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Maritime Union Calls For Levy To Safeguard New Zealand’s Fuel Security

The Maritime Union says New Zealand needs to keep its own fuel tankers on the coast to ensure fuel security, paid for by a small fuel levy.

Maritime Union of New Zealand National Secretary Craig Harrison says the closure of Marsden Point refinery was going to have a “domino effect” on New Zealand’s fuel logistics network.

He says apart from the Marsden Point–Auckland pipeline, domestic fuel is currently shipped by New Zealand-flagged tankers to regional ports for distribution.

Mr Harrison says the future of New Zealand coastal tankers is now in jeopardy, as Marsden Point owners Refining NZ plan to use international shipping to deliver fuel to regional ports in future.

He says this makes New Zealand at risk from any disruption to global shipping schedules, as had been seen with container shipping during the COVID pandemic.

“Maritime trade is very vulnerable at this point to supply chain shocks.”

Mr Harrison says a reliance on other countries to refine and transport our fuel was a high risk strategy and the Government may have been badly advised.

“There has to be a comprehensive survey of fuel security issues, that considers the wider implications of a fuel crisis on the New Zealand economy.”

He says a small fuel levy that provided a guarantee of New Zealand-flagged coastal tankers remaining on the coast would provide security and reduce risk in an unpredictable global environment.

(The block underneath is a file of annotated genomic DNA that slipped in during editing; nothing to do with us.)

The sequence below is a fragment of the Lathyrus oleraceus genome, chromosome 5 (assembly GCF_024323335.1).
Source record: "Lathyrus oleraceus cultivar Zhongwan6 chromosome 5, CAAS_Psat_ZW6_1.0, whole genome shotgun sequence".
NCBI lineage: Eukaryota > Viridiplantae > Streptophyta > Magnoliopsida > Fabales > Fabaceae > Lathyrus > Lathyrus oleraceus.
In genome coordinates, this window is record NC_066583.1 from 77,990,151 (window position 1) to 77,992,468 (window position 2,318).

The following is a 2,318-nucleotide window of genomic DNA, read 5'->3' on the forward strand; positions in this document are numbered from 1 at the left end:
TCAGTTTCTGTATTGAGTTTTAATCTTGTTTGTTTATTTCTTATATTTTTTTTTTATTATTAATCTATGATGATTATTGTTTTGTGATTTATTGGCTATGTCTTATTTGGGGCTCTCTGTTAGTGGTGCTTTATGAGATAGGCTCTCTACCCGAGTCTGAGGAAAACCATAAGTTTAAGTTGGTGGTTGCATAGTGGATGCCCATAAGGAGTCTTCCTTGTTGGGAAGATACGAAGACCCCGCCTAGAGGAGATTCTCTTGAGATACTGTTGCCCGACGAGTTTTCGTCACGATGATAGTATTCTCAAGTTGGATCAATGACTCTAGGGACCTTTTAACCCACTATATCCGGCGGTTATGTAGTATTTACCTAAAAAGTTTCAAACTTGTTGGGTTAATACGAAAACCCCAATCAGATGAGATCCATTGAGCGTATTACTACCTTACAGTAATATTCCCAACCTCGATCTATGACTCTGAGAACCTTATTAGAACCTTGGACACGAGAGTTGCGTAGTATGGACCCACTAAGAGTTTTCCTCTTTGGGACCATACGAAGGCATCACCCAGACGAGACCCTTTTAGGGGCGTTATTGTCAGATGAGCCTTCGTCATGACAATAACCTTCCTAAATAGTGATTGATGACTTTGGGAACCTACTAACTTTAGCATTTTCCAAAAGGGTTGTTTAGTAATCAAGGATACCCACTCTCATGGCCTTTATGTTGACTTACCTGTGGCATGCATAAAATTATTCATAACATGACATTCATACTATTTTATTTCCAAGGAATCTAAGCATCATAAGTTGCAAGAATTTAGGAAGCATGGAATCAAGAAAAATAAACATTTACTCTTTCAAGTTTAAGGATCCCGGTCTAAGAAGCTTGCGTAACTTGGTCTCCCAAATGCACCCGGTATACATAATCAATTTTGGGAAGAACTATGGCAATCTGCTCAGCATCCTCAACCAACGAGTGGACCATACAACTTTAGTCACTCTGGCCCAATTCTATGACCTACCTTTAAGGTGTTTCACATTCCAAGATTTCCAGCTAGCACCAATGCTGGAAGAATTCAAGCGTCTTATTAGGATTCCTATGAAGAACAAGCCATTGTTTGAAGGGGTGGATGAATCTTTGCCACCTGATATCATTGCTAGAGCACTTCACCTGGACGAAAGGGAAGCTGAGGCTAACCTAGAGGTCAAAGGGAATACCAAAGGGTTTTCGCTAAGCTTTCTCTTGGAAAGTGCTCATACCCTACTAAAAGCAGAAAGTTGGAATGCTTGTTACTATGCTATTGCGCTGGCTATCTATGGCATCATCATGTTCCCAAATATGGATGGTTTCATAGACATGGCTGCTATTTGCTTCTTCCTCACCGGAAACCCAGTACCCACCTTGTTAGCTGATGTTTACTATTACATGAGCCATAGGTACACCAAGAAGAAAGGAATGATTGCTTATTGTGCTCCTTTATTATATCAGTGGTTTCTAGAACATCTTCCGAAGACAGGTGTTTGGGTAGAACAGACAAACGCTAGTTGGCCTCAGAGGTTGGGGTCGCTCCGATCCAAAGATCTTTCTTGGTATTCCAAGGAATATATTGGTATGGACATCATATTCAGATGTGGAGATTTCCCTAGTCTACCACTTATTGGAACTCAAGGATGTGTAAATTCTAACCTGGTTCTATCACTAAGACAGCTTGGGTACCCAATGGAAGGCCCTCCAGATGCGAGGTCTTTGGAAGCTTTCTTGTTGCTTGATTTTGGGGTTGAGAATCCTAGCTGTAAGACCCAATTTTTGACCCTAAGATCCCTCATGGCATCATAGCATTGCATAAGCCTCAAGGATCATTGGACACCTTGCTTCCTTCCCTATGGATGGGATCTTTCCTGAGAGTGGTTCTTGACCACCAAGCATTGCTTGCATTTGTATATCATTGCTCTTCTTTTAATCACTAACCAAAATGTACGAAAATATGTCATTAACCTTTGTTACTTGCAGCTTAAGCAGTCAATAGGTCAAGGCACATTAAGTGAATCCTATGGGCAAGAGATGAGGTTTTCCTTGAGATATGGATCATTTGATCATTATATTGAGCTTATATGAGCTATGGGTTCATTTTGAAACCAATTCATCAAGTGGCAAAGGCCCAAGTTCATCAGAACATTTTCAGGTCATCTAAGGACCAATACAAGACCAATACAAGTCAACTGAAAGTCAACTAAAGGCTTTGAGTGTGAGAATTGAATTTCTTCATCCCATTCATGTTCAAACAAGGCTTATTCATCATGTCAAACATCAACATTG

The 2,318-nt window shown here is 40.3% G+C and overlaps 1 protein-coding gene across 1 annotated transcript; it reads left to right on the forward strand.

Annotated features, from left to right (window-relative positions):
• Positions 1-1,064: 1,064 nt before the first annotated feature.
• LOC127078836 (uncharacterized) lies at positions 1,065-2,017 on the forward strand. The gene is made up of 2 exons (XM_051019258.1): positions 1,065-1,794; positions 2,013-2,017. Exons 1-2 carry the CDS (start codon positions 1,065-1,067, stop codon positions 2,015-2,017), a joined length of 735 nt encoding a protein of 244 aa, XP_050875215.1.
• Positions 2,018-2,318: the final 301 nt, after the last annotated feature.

Mr Harrison says New Zealand coastal tankers could be requisitioned to bring in fuel from overseas as well, in the event of an international crisis, whether conflict, technical problems or natural disaster.

New Zealand-flagged coastal tankers had been able to respond immediately with supplies when the Auckland pipeline failed in 2017.

“In the case of a national emergency, New Zealand flagged coastal tankers could provide essential backup services, unlike international shipping which has other priorities.”

He says a major financial event in global markets could result in ships being held by creditors, another potential source of disruption.

Mr Harrison says the collapse of the “just in time” supply chain model had moved the world to the “just in case” model, which placed a new emphasis on supply chain security and redundancy to protect from system failure.

He says accepting the word of a privately-owned company that things would be fine was not good enough, as the interests of Refining NZ and New Zealand were not the same.

Two New Zealand flagged and New Zealand crewed coastal tankers currently operate on the New Zealand coast, the MT Kokako and the MT Matuku.

The vessels are managed by New Zealand operator Silver Fern Shipping Limited and owned by international operator ASP Ship Management Group, which charters them to Coastal Oil Logistics Limited (COLL).

COLL transports petroleum products from Marsden Point to New Zealand ports on behalf of its shareholders BP, Mobil and Z.

© Scoop Media

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